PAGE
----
Your car is looking pretty grimy right now. While winter may still be bellowing away on your morning commute, as the adorable little rodents of Groundhog Day have partially indicated, the worst should nearly be over and we're soon on our way to sunshine, shiny cars, and saltless streets.
Before we start heading for the nearest Canadian Tire to stock up on supplies for the annual clean up, it's time to first consider the one household ingredient known for its ability to bake delicious pies and make a poor man's toothpaste. We're talking about sodium bicarbonate, also known as, baking soda.
Baking soda isn't just an ingredient to create things -- it's also notorious for being an extremely effective cleaning solvent that extends beyond the walls of the kitchen. It's a popular choice for where we're dirtiest the most: the car. The winter season has a tendency to collect all sorts of dirty debris, from salt to grime to whatever can inconveniently latch onto your vehicle. Since I'm a man of action, let's skip the Bill Nye science and identify 10 parts of your car that can be cleaned with the magic white solution.
1. Headlamps and FoglightsYou need to be able to clearly see the road. With the guck of winter shielding the light from full use, minimal visibility can put you in a ditch fast. As FabHow indicates in detail, it takes more than just two swipes from your snow brush to keep your passengers safe.
- Wipe off any excess dry dust from the headlamp or fog light
- Combine liquid soap with water into a soapy solution
- With a cloth, rub the solution to clean
- Rinse it off with a bit of water
- Next, combine baking soda and vinegar and mix it into a gooey paste
- Give it another rub for a proper clean
- Splash it with water, followed by a dry wipe
2. Chrome Bumpers and TrimIf your car exterior comes with chrome bumpers or a chrome trim, you'll need to give that a proper shine as well. Nothing starts the spring season better than a shiny car, and unpolished chrome can really kill the vibe fast. All it needs is a little TLC.
- Powder dry baking soda onto a damp cloth or sponge
- Apply and rub it on your chrome bumpers and/or chrome trim along your car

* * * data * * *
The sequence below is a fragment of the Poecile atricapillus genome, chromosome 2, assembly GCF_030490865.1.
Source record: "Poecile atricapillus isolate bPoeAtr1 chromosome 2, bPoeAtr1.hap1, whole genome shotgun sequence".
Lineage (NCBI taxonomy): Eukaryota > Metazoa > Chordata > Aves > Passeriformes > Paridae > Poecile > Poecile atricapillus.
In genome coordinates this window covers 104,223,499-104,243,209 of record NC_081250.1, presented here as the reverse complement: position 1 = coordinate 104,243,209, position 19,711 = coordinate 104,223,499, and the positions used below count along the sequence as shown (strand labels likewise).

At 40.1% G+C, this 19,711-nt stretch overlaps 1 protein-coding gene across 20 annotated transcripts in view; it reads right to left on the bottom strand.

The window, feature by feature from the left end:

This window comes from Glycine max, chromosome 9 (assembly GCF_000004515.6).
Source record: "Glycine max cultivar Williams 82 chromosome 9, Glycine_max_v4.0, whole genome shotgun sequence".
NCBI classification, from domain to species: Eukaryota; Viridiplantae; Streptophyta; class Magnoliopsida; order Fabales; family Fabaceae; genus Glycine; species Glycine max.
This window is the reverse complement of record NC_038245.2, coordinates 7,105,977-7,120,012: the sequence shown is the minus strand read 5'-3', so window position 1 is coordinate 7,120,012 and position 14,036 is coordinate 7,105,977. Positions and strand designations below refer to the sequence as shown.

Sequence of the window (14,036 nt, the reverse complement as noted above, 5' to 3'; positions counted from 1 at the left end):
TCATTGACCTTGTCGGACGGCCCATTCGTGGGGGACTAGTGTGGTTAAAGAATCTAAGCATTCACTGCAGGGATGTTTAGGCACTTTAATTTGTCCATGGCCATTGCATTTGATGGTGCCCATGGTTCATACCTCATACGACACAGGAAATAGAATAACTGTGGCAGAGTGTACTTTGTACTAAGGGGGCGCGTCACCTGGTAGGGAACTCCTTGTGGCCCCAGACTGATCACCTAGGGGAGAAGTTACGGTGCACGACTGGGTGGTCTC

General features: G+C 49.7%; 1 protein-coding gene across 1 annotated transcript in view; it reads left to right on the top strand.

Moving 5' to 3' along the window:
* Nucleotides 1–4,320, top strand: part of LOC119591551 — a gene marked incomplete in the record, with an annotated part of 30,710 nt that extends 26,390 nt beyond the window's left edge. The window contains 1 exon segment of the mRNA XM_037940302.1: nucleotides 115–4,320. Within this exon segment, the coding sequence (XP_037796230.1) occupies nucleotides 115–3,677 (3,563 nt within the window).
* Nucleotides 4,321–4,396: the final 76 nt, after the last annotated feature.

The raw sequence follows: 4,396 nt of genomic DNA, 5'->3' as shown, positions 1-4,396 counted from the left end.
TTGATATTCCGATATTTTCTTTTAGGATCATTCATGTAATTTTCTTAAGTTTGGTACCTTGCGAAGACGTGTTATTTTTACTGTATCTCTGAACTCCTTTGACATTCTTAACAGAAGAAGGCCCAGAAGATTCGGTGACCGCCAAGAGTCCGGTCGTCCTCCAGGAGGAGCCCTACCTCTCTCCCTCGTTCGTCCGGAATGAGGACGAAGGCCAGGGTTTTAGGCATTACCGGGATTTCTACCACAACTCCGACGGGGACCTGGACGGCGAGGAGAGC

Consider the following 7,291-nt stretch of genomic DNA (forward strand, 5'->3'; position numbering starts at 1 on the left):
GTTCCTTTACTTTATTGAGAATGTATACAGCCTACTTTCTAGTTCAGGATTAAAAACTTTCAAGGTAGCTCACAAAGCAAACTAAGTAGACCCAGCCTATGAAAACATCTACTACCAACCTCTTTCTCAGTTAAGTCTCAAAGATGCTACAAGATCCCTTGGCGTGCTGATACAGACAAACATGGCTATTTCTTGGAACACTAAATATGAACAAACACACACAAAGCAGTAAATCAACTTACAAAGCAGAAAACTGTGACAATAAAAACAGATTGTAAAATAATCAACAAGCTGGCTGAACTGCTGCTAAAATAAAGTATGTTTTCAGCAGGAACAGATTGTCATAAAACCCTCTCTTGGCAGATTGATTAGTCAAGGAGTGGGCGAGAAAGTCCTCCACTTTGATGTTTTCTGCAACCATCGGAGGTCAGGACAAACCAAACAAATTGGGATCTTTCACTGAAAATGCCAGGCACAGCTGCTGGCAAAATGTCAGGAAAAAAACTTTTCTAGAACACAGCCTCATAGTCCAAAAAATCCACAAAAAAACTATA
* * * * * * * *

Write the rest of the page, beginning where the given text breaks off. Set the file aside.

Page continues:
- Rinse it with water
- With a soft, dry cloth, give it a nice buff to remove any salt deposits and grime
3, 4, 5, 6. Mirrors, License Plates, Windshields, and Wiper bladesGrime can collect nearly anywhere, so it's important to remember the details. Similar to your chrome bumpers, any of the above areas can get a healthy tune up with a simple once over with baking soda and a sponge.
- Sprinkle dry baking soda on another damp cloth or sponge
- Apply and rub it on your mirrors, license plate, windshield, and wiper blades
- Rinse everything with water
- Complete it with a dry with a soft cloth
7. Car BatteryMore of a general maintenance routine than seasonal, your battery can build until the point of corrosion, so we're going to have to pop the hood and start getting our hands a little filthy by cleaning off your battery terminals. To be safe, here are the full instructions. At a glance:
- Shut your car off (!)
- Loosen the nut on first the negative (-) cable clamp, then the positive (+) one
- Check for any leaky acid on the battery, as well as any tears on the battery cables and clamp
- Mix 1 tablespoon of baking soda with 1 cup of hot water
- Generously brush the clamps and posts
- Rinse the battery and cables with a cold water spray and dry
- Wipe the clamps, posts, and terminals with petroleum jelly to prevent future corrosion
- Reattach the positive and negative clamps
8. UpholsterySince many of you may have used your car this winter as your part-time mobile home this winter, your upholstery is sure to have attracted Pepsi spills, Big Mac sauce stains, and other accidental mishaps. If your seats are vinyl or fabric, you're in luck: baking soda is still your go-to option.